is essential reading for fans of Nintendo, side-scrolling platformers and retro videogames, curious players looking to better understand the games they play, and provides games designers a new approach for discussing their craft.
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TTC How We Learn (Audiobook)

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TTC How We Learn (Audiobook)
English | MP3 128 kbps | 24 Lectures | 361 MB
Learning is a lifelong adventure. It starts in your mother's womb, accelerates to high speed in infancy and childhood, and continues through every age, whether you're actively engaged in mastering a new skill, intuitively discovering an unfamiliar place, or just sleeping, which is fundamental to helping you consolidate and hold on to what you've learned. You are truly born to learn around the clock.

TTC How We Learn (Audiobook)
But few of us know how we learn, which is the key to learning and studying more effectively. For example, you may be surprised by the following:

People tend to misjudge what they have learned well, what they don't yet know, and what they do and do not need to practice.
Moments of confusion, frustration, uncertainty, and lack of confidence are part of the process of acquiring new skills and new knowledge.
Humans and animals explore their worlds for the sake of learning, regardless of rewards and punishment connected with success.
You can teach an old dog new tricks. In fact, older learners have the benefit of prior knowledge and critical skills—two advantages in learning.
Shedding light on what's going on when we learn and dispelling common myths about the subject, How We Learn introduces you to this practical and accessible science in 24 half-hour lectures presented by Professor Monisha Pasupathi of the University of Utah, an award-winning psychology teacher and expert on how people of all ages learn.

A Course about You

Customers of The Great Courses are already devoted to lifelong learning and may be surprised at how complicated the process of learning is. We have a single word for it—learn—but it occurs in a fascinating variety of ways, which Professor Pasupathi recounts in detail. She describes a wide range of experiments that may strike a familiar chord as you recognize something about yourself or others:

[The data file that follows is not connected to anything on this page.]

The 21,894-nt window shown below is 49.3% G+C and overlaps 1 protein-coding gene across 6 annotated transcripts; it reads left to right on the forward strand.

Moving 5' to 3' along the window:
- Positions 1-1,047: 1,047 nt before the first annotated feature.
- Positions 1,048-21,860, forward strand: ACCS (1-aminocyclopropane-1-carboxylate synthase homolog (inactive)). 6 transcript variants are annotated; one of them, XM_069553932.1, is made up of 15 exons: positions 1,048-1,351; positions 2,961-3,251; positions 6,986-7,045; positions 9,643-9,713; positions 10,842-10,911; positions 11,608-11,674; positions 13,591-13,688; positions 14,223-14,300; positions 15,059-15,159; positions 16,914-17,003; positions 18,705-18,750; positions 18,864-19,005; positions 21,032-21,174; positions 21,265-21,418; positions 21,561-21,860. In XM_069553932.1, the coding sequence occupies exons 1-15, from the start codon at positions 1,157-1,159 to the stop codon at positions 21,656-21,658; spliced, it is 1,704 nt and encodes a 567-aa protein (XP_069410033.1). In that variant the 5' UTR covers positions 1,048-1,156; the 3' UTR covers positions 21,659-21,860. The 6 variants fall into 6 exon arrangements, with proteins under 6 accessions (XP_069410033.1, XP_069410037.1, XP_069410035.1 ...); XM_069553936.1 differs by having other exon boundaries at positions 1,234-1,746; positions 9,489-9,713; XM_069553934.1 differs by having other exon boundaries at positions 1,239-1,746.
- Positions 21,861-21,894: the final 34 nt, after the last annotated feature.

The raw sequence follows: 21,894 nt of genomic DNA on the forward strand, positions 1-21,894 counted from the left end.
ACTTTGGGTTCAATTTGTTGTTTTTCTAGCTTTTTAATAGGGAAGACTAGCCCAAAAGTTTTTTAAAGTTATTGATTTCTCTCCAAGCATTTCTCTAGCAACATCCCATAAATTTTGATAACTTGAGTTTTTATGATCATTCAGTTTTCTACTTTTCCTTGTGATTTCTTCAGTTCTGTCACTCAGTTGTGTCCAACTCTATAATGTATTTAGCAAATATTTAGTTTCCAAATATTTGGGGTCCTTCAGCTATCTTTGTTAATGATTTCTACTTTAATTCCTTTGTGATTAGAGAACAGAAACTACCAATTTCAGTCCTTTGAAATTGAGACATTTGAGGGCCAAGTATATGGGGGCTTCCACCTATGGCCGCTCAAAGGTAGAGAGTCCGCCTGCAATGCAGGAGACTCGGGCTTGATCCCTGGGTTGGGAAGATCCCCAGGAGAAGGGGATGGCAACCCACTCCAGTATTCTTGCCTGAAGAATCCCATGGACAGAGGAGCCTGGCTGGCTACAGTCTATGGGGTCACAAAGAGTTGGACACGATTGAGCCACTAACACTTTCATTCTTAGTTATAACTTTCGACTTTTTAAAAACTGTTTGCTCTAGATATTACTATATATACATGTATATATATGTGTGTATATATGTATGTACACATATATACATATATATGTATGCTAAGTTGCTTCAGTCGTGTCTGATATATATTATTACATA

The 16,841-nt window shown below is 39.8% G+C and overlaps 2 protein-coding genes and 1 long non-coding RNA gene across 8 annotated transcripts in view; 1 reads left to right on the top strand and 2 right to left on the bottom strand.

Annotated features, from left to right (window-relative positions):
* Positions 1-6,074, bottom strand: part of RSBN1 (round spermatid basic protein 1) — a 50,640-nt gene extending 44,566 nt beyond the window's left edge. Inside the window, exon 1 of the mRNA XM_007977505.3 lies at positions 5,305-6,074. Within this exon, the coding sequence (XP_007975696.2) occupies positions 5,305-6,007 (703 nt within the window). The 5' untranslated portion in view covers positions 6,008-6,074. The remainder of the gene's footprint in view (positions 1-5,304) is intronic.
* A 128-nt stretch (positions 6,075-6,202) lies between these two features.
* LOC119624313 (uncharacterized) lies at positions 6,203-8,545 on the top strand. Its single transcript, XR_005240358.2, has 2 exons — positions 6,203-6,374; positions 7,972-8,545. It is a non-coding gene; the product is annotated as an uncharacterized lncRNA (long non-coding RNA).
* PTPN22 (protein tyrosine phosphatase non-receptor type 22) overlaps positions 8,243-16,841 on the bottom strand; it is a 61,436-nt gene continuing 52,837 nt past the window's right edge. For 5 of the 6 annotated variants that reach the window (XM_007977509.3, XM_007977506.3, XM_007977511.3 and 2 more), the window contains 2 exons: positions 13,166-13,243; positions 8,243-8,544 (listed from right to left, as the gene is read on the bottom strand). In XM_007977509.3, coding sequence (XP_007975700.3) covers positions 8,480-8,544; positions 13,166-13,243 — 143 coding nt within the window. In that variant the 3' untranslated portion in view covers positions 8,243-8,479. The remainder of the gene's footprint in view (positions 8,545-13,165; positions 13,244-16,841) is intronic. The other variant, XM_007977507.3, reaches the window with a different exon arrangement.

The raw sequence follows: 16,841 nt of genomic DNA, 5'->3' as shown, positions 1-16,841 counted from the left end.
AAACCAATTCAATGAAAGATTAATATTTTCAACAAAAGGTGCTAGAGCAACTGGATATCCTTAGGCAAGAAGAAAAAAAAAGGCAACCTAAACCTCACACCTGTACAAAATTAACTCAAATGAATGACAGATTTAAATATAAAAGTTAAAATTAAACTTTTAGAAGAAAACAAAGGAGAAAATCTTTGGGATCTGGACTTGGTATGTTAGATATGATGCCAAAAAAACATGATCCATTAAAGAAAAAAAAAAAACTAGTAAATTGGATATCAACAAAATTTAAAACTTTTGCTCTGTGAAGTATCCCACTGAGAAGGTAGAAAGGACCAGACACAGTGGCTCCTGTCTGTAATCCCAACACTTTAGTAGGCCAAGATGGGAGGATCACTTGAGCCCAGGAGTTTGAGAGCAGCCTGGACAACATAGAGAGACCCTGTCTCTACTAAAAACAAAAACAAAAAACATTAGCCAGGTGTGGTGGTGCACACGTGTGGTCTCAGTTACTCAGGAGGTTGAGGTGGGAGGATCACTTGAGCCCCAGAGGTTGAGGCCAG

scripts: We have trouble recalling specific events until we have first learned scripts for those events. Young children are prodigious learners of scripts, but so are first-time parents, college freshmen, foreign travelers, and new employees.
Variable ratio reinforcement: Children whining for candy are usually refused, but the few occasions when parents give in encourage maximal display of the behavior. The same principle is behind the success of slot machines and other unpredictable rewards.
Storytelling: Telling stories is fundamentally an act of learning about ourselves. The way we recount experiences, usually shortly after the event, has lasting effects on the way we remember those experiences and what we learn from them.
Sleeper effect: Have you ever heard something from an unreliable source and later found yourself believing it? Over time, we tend to remember information but forget the source. Paradoxically, this effect is stronger when the source is less credible.
Dr. Pasupathi's many examples cover the modern history of research on learning—from behaviorist theory in the early 20th century to the most recent debates about whether IQ can be separated from achievement, or whether a spectrum of different learning styles and multiple intelligences really exist.

What You Will Learn

You start by examining 10 myths about learning. These can get in the way of making the fullest use of the extraordinary capacity for learning and include widespread beliefs, such as that college-educated people already know how to maximize learning or that a person must be interested in a subject in order to learn it.

Professor Pasupathi then covers mistaken theories of learning, such as that lab animals and humans learn in the same way or that the brain is a tabula rasa, a blank slate that can absorb information without preparation. Babies might seem to be a counterexample, showing that you can learn from scratch. However, you examine what newborns must know at birth in order for them to learn so much, so quickly.